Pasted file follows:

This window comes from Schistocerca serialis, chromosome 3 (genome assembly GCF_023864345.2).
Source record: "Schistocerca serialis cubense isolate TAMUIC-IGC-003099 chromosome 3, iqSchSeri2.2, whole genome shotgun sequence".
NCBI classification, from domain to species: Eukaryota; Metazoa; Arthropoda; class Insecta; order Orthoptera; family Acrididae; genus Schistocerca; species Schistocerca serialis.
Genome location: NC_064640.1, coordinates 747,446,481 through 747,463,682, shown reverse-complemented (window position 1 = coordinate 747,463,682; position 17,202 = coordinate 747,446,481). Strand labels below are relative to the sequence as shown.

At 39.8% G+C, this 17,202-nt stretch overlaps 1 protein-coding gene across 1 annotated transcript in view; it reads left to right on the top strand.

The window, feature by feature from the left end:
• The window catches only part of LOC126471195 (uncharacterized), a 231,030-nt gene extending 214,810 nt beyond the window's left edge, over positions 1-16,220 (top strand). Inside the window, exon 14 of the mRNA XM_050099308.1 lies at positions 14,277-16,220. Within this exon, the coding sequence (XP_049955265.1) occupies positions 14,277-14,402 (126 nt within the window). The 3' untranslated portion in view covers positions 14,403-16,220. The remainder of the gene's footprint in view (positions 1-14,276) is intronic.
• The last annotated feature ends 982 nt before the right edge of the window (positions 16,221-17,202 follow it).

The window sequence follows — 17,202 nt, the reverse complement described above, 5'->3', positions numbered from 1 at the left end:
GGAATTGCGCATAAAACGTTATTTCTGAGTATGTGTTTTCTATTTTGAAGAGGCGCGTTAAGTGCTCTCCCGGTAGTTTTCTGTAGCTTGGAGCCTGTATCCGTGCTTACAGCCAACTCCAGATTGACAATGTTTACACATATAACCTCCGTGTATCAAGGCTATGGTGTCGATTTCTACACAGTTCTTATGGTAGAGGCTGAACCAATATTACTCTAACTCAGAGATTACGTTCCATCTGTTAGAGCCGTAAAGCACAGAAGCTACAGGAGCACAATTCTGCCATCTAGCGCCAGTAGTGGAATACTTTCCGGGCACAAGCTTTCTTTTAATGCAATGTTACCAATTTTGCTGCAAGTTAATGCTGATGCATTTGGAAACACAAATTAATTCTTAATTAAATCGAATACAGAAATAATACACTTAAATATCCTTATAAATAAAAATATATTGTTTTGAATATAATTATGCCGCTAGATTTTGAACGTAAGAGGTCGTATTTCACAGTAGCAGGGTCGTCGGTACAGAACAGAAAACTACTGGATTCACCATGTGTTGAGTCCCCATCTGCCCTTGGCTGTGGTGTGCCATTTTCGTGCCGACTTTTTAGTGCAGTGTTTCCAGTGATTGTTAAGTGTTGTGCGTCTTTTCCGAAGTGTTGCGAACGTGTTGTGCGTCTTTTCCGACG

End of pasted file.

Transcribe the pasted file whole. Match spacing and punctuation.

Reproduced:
This window comes from Schistocerca serialis, chromosome 3 (genome assembly GCF_023864345.2).
Source record: "Schistocerca serialis cubense isolate TAMUIC-IGC-003099 chromosome 3, iqSchSeri2.2, whole genome shotgun sequence".
NCBI classification, from domain to species: Eukaryota; Metazoa; Arthropoda; class Insecta; order Orthoptera; family Acrididae; genus Schistocerca; species Schistocerca serialis.
Genome location: NC_064640.1, coordinates 747,446,481 through 747,463,682, shown reverse-complemented (window position 1 = coordinate 747,463,682; position 17,202 = coordinate 747,446,481). Strand labels below are relative to the sequence as shown.

At 39.8% G+C, this 17,202-nt stretch overlaps 1 protein-coding gene across 1 annotated transcript in view; it reads left to right on the top strand.

The window, feature by feature from the left end:
• The window catches only part of LOC126471195 (uncharacterized), a 231,030-nt gene extending 214,810 nt beyond the window's left edge, over positions 1-16,220 (top strand). Inside the window, exon 14 of the mRNA XM_050099308.1 lies at positions 14,277-16,220. Within this exon, the coding sequence (XP_049955265.1) occupies positions 14,277-14,402 (126 nt within the window). The 3' untranslated portion in view covers positions 14,403-16,220. The remainder of the gene's footprint in view (positions 1-14,276) is intronic.
• The last annotated feature ends 982 nt before the right edge of the window (positions 16,221-17,202 follow it).

The window sequence follows — 17,202 nt, the reverse complement described above, 5'->3', positions numbered from 1 at the left end:
GGAATTGCGCATAAAACGTTATTTCTGAGTATGTGTTTTCTATTTTGAAGAGGCGCGTTAAGTGCTCTCCCGGTAGTTTTCTGTAGCTTGGAGCCTGTATCCGTGCTTACAGCCAACTCCAGATTGACAATGTTTACACATATAACCTCCGTGTATCAAGGCTATGGTGTCGATTTCTACACAGTTCTTATGGTAGAGGCTGAACCAATATTACTCTAACTCAGAGATTACGTTCCATCTGTTAGAGCCGTAAAGCACAGAAGCTACAGGAGCACAATTCTGCCATCTAGCGCCAGTAGTGGAATACTTTCCGGGCACAAGCTTTCTTTTAATGCAATGTTACCAATTTTGCTGCAAGTTAATGCTGATGCATTTGGAAACACAAATTAATTCTTAATTAAATCGAATACAGAAATAATACACTTAAATATCCTTATAAATAAAAATATATTGTTTTGAATATAATTATGCCGCTAGATTTTGAACGTAAGAGGTCGTATTTCACAGTAGCAGGGTCGTCGGTACAGAACAGAAAACTACTGGATTCACCATGTGTTGAGTCCCCATCTGCCCTTGGCTGTGGTGTGCCATTTTCGTGCCGACTTTTTAGTGCAGTGTTTCCAGTGATTGTTAAGTGTTGTGCGTCTTTTCCGAAGTGTTGCGAACGTGTTGTGCGTCTTTTCCGACG